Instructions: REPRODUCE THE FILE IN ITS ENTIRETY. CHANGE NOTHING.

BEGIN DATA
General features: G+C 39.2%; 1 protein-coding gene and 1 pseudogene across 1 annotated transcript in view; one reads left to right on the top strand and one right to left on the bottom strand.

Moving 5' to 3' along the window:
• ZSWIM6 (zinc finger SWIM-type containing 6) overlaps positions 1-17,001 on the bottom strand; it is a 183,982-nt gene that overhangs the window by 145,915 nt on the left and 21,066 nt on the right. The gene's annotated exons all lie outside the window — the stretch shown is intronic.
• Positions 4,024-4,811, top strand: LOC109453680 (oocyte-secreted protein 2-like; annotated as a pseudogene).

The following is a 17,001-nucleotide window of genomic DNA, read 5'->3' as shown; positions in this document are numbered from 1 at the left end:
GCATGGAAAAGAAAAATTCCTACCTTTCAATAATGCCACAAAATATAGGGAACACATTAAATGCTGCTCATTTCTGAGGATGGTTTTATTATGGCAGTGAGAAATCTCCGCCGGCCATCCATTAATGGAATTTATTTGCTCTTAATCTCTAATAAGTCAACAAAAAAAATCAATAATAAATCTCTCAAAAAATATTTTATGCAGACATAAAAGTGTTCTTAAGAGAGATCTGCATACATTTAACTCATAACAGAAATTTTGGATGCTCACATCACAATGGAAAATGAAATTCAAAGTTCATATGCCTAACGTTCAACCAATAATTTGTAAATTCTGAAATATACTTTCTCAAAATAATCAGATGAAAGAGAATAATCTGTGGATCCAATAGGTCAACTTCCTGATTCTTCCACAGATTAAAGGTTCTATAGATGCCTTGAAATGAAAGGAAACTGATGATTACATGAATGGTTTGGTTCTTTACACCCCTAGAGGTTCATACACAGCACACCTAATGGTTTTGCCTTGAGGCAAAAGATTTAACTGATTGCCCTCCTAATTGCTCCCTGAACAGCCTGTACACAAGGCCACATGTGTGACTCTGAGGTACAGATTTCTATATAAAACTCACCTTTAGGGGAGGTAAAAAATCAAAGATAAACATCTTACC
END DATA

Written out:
General features: G+C 39.2%; 1 protein-coding gene and 1 pseudogene across 1 annotated transcript in view; one reads left to right on the top strand and one right to left on the bottom strand.

Moving 5' to 3' along the window:
• ZSWIM6 (zinc finger SWIM-type containing 6) overlaps positions 1-17,001 on the bottom strand; it is a 183,982-nt gene that overhangs the window by 145,915 nt on the left and 21,066 nt on the right. The gene's annotated exons all lie outside the window — the stretch shown is intronic.
• Positions 4,024-4,811, top strand: LOC109453680 (oocyte-secreted protein 2-like; annotated as a pseudogene).

The following is a 17,001-nucleotide window of genomic DNA, read 5'->3' as shown; positions in this document are numbered from 1 at the left end:
GCATGGAAAAGAAAAATTCCTACCTTTCAATAATGCCACAAAATATAGGGAACACATTAAATGCTGCTCATTTCTGAGGATGGTTTTATTATGGCAGTGAGAAATCTCCGCCGGCCATCCATTAATGGAATTTATTTGCTCTTAATCTCTAATAAGTCAACAAAAAAAATCAATAATAAATCTCTCAAAAAATATTTTATGCAGACATAAAAGTGTTCTTAAGAGAGATCTGCATACATTTAACTCATAACAGAAATTTTGGATGCTCACATCACAATGGAAAATGAAATTCAAAGTTCATATGCCTAACGTTCAACCAATAATTTGTAAATTCTGAAATATACTTTCTCAAAATAATCAGATGAAAGAGAATAATCTGTGGATCCAATAGGTCAACTTCCTGATTCTTCCACAGATTAAAGGTTCTATAGATGCCTTGAAATGAAAGGAAACTGATGATTACATGAATGGTTTGGTTCTTTACACCCCTAGAGGTTCATACACAGCACACCTAATGGTTTTGCCTTGAGGCAAAAGATTTAACTGATTGCCCTCCTAATTGCTCCCTGAACAGCCTGTACACAAGGCCACATGTGTGACTCTGAGGTACAGATTTCTATATAAAACTCACCTTTAGGGGAGGTAAAAAATCAAAGATAAACATCTTACC